Friday, November 28, 2008

A Neat Idea

I went to the Winter Park Athletic Club tonight, thinking I'd get a run in and purchase a pass for a day or two. When I got there, however, I had a surprise. The door is locked, with a bar code key system for access. No one was at the desk (4:00 on a Friday), so I couldn't knock on the door and get access. However they had a sign on the door, so I called the number.

A lady answered and said she'd be happy to set me up with a day pass. Actually I wanted 2, and they're $10 a day, but she said she'd do $15 for 2, so I said great and I was at the club.

So she walked me through their process. There's a lock box on the wall, which has bar code keys (keychain sized) inside. I grabbed one, which had a number written on it, and held it up to the reader in the glass. It let me inside and there were envelopes on the desk, each with numbers corresponding to the bar code keys. I grabbed mine, and inside mine was a waiver and info sheet that I filled out, including my credit card number, and marking 2 days along with the charge. I dropped it in the slot, my credit card in my wallet along with the bar code reader, and then worked out.

Tomorrow my bar code reader will work, and they'll have updated their system to mark it for 2 days. When I'm done I drop it in the slot and they reuse it. They have cameras set up for remove monitoring and recording, so they can tell who came in and double check their charges. I'm sure they do it randomly, but it's a neat way to run a business, track users, and save on employee costs.

I bet other businesses that are service related like this, or rental related, could work like this, at least on a small scale.

Thursday, November 13, 2008

A Fake Sale

I was driving the kids to soccer the other day and noticed someone standing on the corner of two busy streets, spinning a sign in his hands. It had the Circuit City logo on it and announced a store closing sale, and a big 20% off verbage. Smaller print said "up to" near the 20%, but more on this later.

I was surprised since this was a store that opened less than a few months ago, taking the place of a Target that moved down the road. It's a decent location, and I can only guess that the recent woes of Circuit City as a company are contributing to this. I guess I'd mention there's a Best Buy that's about 2 miles South of this store and another one that's about 5 miles North of it, so perhaps they can't get enough traffic in there.

I was busy that day, but with the need to purchase a bunch of prizes soon, I thought this would be a good place to load up on a few things. Typically I go to Best Buy every year, but Circuit City enticed me. So I stopped by there the next day to check things out.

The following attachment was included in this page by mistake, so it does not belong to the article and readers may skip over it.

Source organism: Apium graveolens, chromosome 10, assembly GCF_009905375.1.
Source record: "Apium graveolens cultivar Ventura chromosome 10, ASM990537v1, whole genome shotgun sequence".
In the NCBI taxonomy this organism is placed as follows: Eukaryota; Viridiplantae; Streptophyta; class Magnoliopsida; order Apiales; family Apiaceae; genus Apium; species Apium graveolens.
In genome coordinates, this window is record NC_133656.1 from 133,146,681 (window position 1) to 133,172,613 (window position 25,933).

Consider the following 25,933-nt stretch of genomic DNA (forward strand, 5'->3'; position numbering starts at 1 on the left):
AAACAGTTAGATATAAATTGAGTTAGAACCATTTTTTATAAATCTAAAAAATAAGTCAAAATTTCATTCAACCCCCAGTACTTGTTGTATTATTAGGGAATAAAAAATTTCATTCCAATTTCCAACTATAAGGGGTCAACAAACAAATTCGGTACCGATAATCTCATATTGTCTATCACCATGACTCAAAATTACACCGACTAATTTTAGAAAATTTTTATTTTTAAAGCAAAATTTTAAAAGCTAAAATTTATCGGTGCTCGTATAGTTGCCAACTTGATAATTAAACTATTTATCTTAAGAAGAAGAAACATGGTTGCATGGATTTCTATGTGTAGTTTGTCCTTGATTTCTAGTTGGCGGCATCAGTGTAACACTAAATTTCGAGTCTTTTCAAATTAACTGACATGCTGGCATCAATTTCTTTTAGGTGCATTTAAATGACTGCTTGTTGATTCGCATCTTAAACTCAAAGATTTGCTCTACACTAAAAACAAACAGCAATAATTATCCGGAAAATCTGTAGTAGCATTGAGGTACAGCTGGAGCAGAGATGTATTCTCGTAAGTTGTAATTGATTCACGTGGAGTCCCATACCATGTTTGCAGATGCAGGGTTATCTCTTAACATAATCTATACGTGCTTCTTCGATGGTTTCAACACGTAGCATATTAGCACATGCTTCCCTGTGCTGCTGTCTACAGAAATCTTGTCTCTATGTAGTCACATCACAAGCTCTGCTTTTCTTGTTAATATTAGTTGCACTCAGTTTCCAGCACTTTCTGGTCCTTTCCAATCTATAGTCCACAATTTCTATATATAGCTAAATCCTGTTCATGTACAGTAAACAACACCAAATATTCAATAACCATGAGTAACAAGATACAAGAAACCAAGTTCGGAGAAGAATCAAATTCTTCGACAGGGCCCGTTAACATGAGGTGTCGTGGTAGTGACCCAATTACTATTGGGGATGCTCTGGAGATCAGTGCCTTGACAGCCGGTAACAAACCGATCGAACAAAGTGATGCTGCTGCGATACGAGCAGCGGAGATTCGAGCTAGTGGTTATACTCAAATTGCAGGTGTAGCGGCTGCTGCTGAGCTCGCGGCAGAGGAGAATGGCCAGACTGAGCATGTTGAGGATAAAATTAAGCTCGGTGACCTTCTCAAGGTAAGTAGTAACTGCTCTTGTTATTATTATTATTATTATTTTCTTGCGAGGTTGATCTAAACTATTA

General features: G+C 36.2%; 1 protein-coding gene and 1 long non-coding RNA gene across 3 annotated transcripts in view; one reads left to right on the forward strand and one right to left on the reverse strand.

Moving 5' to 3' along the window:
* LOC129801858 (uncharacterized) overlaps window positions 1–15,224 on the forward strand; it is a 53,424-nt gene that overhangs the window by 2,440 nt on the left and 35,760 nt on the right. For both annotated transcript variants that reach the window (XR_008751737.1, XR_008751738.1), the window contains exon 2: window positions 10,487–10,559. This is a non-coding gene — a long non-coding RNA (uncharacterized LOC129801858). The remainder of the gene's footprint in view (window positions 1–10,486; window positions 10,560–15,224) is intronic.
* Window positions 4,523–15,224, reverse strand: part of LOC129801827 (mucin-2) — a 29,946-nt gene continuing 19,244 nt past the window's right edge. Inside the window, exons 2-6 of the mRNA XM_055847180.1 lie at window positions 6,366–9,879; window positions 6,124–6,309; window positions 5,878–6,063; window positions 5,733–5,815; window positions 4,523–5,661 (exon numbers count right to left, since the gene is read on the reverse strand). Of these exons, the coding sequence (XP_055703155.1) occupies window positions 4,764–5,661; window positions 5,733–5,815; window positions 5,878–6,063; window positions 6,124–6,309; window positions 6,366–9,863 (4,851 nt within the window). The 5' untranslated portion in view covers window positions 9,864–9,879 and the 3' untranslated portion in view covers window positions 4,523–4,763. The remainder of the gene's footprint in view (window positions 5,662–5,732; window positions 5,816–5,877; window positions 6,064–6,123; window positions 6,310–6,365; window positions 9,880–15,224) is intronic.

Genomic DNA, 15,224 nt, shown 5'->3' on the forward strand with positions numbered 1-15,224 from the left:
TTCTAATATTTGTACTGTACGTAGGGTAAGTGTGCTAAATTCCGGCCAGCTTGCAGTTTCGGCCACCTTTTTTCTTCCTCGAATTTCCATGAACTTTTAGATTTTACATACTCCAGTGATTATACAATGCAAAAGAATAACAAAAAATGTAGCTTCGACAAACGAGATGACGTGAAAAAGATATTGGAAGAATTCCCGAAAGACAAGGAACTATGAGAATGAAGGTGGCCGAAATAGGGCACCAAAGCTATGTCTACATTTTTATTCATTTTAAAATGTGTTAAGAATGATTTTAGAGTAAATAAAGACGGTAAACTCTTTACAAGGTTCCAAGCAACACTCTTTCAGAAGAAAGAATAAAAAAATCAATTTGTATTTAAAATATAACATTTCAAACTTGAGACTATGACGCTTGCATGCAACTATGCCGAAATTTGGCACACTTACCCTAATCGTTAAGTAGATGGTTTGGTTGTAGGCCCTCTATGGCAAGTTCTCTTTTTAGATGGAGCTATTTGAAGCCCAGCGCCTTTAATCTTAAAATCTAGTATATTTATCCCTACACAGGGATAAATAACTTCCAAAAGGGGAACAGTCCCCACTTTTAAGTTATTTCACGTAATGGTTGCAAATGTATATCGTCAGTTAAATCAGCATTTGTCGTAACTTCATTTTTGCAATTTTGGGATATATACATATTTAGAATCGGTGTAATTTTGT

I had every intention of buying something and picked up a basket when I walked in to put things in. I started wandering in the TV area, needing a LCD mount, but not really anything else. I went to see iPods and Zunes, then computer stuff, and I realized something. Almost everything in the store was marked at 5% or 10% off. Accessories tended to be in the 15% range, but I stopped and actually walked around, looking for something that was 20% off. It seemed to be limited to music CDs, although there were a few things at 30% off (auto install kits).

I felt cheated.

This feels like every other sale that they might normally run, 10% off, which I can get at Amazon, and likely Best Buy.

I know this is the beginning of their closure, and there's a chance I would go back, but honestly that's not likely. If I see a 30% or even a 50% off sign, I'm going to guess that most things are 10-20% off. Or that there is very little stuff left and why waste my time.

Something like this probably does more damage to the Circuit City brand to me than anything. I've bought stuff from them since I was 15 years old, over 25 years now, and I would buy more from them if they were closer. When this store opened, I needed a mouse and a couple things one day and went here instead of Best Buy.

That won't be the case anymore.

There has to be a decent cost to keeping the store open, paying employees, etc. Perhaps they're stuck with a certain level of fixed costs and don't want to sell out too quickly, but honestly they would be better off having a real sale, go 20% off on every thing, take some losses (you're going to anyway) and make people feel good. If you turn around things in the company, you're going to want that goodwill.

Wednesday, November 12, 2008

Learning from Chefs

or perhaps better titled "marketing through teaching"

This is worth watching and I think Jason Fried has great ideas. Perhaps not for everyone, but I think some people can make this work.

I hope I'm one of them.